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eBook The Uncanny X-Men: Scarlet in Glory ePub

eBook The Uncanny X-Men: Scarlet in Glory ePub

by Dave Cockrum,Dr. Paul Smith,Chris Claremont

  • ISBN: 1846530970
  • Category: Graphic Novels
  • Subcategory: Funnies
  • Author: Dave Cockrum,Dr. Paul Smith,Chris Claremont
  • Language: English
  • Publisher: Panini Books (September 1, 2009)
  • Pages: 164
  • ePub book: 1714 kb
  • Fb2 book: 1928 kb
  • Other: lit doc rtf lrf
  • Rating: 4.4
  • Votes: 488


The Uncanny X-Men: Beyond The Farthest Star. Paul Smith, Chris Claremont, Dave Cockrum. The Uncanny X-Men: Love and Madness. The Uncanny X-Men: Legacy of the Lost.

The Uncanny X-Men: Beyond The Farthest Star. The Uncanny X-Men: The Gift.

Writer Chris Claremont was in peak form and would write this series for another 100 issues. The pencilling is handed from Dave Cockrum to Paul Smith in this volume. At first one feels shortchanged but Smith comes into his own quickly. The stories collected here are mostly the second part of what has become known as the "Brood Saga". Claremont serves up a couple of well thought out alien cultures for the X-Men to cope with/relate to/fight. The psychological issues are also deftly handled. This is Claremont at his best. The book is rounded out with some solo tales that appeared in various reprint books. Outstanding here is Kitty giving Illyana a tour of the mansion and grounds.

The Uncanny X-Men book. The story itself was still good but I was a bit confused. Collects The Uncanny X-Men 169-175. Also Rogue joins the team in this book which was cool - however with her I'm so used to the 90s cartoon version that I struggled to like this version of her. She's meant to be quite young here and yet I think she was drawn much older so really my mixed feelings come down to the art style rather than the choice of stories.

A look back at Claremont's landmark run on 'Uncanny X-Men' that began in the 1970s. But working with such amazing artists as Dave Cockrum, John Byrne, Paul Smith, and John Romita J. Claremont elevated the X-Men to a lofty, loving spot in fans’ hearts. His near-obsession with detail, characterization, and a scripting approach more at home with prose novels still sets him apart today, and tells a rags-to-riches tale of an uncanny legacy in comics. UNCANNY X-MEN (1963) Ask any X-fan to tell you one of Chris Claremont’s greatest impacts on the mutant team and the probability’s high that they’ll cite his creation of and focus on female characters.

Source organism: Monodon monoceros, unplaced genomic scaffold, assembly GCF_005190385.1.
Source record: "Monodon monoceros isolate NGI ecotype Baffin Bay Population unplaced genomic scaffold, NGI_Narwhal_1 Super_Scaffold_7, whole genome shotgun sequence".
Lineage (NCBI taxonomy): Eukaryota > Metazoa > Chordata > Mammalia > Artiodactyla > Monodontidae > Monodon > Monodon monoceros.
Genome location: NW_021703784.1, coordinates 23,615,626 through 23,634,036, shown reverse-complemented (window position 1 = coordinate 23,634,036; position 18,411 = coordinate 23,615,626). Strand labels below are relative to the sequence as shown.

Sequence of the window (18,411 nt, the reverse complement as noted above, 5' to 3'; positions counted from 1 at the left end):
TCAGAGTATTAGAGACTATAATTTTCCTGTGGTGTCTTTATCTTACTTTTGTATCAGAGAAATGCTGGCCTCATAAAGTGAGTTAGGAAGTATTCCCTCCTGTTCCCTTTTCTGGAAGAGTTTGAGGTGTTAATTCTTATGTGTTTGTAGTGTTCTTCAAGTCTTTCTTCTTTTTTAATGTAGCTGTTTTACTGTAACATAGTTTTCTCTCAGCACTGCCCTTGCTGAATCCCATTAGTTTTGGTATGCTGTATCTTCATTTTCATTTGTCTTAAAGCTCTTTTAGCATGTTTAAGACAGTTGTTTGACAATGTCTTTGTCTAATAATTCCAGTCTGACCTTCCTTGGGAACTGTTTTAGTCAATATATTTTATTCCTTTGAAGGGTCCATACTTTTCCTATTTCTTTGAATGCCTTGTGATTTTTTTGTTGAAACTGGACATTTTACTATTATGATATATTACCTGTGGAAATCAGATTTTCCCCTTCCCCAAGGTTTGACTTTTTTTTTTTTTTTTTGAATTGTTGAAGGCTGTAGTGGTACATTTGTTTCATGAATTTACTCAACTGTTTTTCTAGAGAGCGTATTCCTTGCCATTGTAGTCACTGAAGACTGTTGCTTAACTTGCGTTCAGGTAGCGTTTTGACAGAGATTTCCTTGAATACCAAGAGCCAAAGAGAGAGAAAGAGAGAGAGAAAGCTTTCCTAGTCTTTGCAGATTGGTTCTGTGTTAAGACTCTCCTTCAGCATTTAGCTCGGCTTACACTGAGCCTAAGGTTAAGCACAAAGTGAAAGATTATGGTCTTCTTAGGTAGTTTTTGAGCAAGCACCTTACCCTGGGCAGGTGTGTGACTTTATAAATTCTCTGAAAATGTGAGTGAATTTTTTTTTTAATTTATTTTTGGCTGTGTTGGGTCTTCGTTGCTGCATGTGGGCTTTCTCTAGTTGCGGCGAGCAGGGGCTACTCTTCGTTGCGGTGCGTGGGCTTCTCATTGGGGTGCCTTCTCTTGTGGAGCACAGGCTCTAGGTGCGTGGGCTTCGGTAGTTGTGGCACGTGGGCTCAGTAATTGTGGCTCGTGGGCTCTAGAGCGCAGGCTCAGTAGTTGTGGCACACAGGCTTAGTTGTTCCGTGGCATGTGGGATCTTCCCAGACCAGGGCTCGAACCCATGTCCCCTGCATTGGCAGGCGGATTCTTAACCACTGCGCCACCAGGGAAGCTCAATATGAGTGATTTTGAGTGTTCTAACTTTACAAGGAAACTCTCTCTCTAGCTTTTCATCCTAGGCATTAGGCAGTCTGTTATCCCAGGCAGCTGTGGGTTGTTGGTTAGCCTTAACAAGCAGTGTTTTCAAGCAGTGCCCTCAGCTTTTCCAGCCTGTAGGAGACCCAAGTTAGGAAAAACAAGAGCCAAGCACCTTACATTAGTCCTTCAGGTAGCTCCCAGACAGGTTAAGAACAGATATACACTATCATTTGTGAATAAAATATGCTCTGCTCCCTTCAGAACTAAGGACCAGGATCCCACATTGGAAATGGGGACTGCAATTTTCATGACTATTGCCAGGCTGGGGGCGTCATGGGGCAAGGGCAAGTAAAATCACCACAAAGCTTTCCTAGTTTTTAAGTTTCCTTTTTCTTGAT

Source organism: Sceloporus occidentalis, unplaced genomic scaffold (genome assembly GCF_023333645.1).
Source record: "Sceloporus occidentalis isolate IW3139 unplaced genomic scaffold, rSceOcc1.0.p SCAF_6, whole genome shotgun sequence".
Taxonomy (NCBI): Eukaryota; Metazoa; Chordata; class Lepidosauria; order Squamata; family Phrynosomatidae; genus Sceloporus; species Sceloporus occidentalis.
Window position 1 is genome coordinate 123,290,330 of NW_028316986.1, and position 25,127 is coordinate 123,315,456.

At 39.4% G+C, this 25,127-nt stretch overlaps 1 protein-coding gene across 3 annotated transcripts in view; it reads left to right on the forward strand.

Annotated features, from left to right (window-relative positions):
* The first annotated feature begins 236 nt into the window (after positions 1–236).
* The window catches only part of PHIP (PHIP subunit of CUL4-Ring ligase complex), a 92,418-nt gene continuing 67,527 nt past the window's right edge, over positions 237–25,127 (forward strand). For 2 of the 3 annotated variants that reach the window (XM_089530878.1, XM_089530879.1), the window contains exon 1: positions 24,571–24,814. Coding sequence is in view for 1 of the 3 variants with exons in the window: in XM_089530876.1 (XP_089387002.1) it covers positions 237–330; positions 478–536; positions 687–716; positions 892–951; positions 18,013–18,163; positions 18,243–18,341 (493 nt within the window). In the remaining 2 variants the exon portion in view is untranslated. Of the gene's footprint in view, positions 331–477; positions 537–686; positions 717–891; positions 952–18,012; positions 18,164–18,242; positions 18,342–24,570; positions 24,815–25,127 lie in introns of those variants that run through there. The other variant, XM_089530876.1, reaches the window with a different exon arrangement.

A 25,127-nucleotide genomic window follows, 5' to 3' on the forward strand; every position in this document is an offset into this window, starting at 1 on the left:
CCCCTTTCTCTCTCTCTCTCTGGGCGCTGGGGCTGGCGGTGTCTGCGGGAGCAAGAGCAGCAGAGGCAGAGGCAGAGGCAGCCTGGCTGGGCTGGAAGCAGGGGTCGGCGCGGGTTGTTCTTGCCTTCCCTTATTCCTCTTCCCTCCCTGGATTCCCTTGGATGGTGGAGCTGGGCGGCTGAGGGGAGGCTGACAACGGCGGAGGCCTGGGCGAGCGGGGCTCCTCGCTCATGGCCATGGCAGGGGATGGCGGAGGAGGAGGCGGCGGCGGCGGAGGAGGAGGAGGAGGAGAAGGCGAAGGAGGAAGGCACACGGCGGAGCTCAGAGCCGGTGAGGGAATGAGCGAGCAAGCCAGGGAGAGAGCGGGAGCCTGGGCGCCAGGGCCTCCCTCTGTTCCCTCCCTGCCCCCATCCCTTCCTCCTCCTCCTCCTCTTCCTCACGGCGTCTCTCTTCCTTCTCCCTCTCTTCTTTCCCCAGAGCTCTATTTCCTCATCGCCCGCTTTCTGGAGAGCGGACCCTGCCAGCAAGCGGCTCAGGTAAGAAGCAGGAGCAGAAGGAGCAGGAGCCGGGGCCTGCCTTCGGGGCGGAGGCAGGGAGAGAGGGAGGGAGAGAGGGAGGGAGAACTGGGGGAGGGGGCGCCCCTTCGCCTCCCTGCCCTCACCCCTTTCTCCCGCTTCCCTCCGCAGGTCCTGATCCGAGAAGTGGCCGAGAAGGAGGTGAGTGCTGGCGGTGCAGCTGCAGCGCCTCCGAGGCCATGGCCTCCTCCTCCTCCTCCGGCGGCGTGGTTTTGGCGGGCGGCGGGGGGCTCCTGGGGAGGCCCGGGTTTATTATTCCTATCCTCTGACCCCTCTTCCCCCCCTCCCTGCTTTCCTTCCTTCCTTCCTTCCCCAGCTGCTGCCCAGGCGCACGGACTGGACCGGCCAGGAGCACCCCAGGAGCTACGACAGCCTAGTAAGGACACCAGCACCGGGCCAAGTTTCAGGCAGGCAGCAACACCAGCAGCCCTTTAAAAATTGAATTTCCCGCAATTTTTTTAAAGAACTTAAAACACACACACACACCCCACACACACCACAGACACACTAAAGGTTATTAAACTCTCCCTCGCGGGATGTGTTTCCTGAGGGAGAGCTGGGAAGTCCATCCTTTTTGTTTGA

Uncanny X-Men really felt new and different, almost right away, and Cockrum's art . The Uncanny Dave Cockrum. Succeeded by Paul Smith. BNF: cb12041563s (data).

Uncanny X-Men really felt new and different, almost right away, and Cockrum's art was a tremendous part of that.

By (author) Chris Claremont, By (artist) Dave Cockrum, By (artist) Dr. Paul Smith. Free delivery worldwide. Format Paperback 164 pages. Dimensions 130 x 198 x 10mm 216g. Publication date 01 Mar 2009. Publisher Panini Publishing Ltd. Imprint Panini Books. Publication City/Country Dartford, United Kingdom.

The Comic Book Greats Chris Claremont - Продолжительность: 50:19 .

Страна: США. Безопасный режим: выкл.

XMEN Bronze Age Comic 1975 Original confront the New X-Men series by Chris Claremont & Dave Cockrum . The Uncanny X-Men Omnibus Vol. 2014 The New York Times Best Sellers Hardcover Graphic Books winner, Chris Claremont, John Byrne and others.

XMEN Bronze Age Comic 1975 Original confront the New X-Men series by Chris Claremont & Dave Cockrum featuring Marvel Mutants: WOLVERINE, Storm, Nightcrawler, Colossus, Banshee. HOT COMICS Early Wolverine appearance, new X-Men team.

The Uncanny X-men first made their debut in Uncanny X-Men

The Uncanny X-men first made their debut in Uncanny X-Men , published. Uncanny X-Men, Vol. 1 205 Page 06, illustrated by Barry Windsor-Smith, with Letters by Tom Orzechowski, and Chris Claremont co-wrote the Story with Barry. Barry Penciled, Inked, and Colored the whole issue.